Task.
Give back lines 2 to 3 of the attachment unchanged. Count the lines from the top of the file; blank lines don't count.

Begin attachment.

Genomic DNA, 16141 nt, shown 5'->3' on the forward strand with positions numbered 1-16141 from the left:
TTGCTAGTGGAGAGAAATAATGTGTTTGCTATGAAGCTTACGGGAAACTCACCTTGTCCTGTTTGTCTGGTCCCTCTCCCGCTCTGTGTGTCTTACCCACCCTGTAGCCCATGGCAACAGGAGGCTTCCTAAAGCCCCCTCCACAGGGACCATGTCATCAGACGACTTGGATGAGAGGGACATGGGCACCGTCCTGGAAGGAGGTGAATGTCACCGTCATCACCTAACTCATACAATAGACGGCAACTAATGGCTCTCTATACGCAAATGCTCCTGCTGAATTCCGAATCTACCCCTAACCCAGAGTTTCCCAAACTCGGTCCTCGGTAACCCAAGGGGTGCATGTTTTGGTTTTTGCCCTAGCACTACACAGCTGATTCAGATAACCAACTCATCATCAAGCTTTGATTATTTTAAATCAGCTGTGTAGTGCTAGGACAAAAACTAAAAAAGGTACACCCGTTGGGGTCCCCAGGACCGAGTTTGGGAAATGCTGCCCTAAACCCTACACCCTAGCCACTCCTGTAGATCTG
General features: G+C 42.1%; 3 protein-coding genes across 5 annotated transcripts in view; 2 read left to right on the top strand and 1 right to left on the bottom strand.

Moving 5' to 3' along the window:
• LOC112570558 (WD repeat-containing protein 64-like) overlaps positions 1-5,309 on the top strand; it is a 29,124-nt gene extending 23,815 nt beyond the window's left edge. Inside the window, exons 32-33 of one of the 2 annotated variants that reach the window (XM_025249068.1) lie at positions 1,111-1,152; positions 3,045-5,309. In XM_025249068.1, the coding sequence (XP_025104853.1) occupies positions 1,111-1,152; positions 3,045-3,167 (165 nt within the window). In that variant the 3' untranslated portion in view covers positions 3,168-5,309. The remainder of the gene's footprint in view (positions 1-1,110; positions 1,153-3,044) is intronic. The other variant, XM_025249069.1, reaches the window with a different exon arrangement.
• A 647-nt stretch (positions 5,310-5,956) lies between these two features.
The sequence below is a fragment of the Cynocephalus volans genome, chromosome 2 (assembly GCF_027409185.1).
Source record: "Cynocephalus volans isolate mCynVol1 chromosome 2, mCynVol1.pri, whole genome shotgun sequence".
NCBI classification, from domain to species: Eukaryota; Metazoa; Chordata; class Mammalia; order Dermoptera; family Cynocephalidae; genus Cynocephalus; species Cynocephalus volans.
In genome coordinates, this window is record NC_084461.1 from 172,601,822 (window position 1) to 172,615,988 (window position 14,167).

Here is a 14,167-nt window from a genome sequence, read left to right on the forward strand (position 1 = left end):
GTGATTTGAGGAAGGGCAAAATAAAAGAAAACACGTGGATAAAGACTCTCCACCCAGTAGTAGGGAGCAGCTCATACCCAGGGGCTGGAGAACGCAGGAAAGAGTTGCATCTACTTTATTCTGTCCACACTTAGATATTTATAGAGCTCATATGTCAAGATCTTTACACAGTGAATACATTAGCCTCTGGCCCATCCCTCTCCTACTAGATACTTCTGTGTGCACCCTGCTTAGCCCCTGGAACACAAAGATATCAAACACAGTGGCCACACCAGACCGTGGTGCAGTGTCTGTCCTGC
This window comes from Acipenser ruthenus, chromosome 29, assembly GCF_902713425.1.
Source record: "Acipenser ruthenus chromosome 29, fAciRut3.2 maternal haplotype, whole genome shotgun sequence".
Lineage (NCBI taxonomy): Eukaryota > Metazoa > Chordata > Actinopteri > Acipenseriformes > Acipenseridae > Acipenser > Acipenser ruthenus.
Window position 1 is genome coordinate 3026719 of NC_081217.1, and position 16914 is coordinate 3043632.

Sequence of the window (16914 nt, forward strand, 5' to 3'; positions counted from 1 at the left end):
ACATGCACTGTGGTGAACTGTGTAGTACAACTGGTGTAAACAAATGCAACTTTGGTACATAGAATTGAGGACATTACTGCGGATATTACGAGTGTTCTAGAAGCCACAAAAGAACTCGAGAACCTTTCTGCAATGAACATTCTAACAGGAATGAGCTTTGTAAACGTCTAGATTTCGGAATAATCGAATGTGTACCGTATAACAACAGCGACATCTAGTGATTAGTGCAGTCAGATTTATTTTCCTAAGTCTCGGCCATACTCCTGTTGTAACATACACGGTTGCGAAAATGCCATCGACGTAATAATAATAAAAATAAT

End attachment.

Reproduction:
TTGCTAGTGGAGAGAAATAATGTGTTTGCTATGAAGCTTACGGGAAACTCACCTTGTCCTGTTTGTCTGGTCCCTCTCCCGCTCTGTGTGTCTTACCCACCCTGTAGCCCATGGCAACAGGAGGCTTCCTAAAGCCCCCTCCACAGGGACCATGTCATCAGACGACTTGGATGAGAGGGACATGGGCACCGTCCTGGAAGGAGGTGAATGTCACCGTCATCACCTAACTCATACAATAGACGGCAACTAATGGCTCTCTATACGCAAATGCTCCTGCTGAATTCCGAATCTACCCCTAACCCAGAGTTTCCCAAACTCGGTCCTCGGTAACCCAAGGGGTGCATGTTTTGGTTTTTGCCCTAGCACTACACAGCTGATTCAGATAACCAACTCATCATCAAGCTTTGATTATTTTAAATCAGCTGTGTAGTGCTAGGACAAAAACTAAAAAAGGTACACCCGTTGGGGTCCCCAGGACCGAGTTTGGGAAATGCTGCCCTAAACCCTACACCCTAGCCACTCCTGTAGATCTG
General features: G+C 42.1%; 3 protein-coding genes across 5 annotated transcripts in view; 2 read left to right on the top strand and 1 right to left on the bottom strand.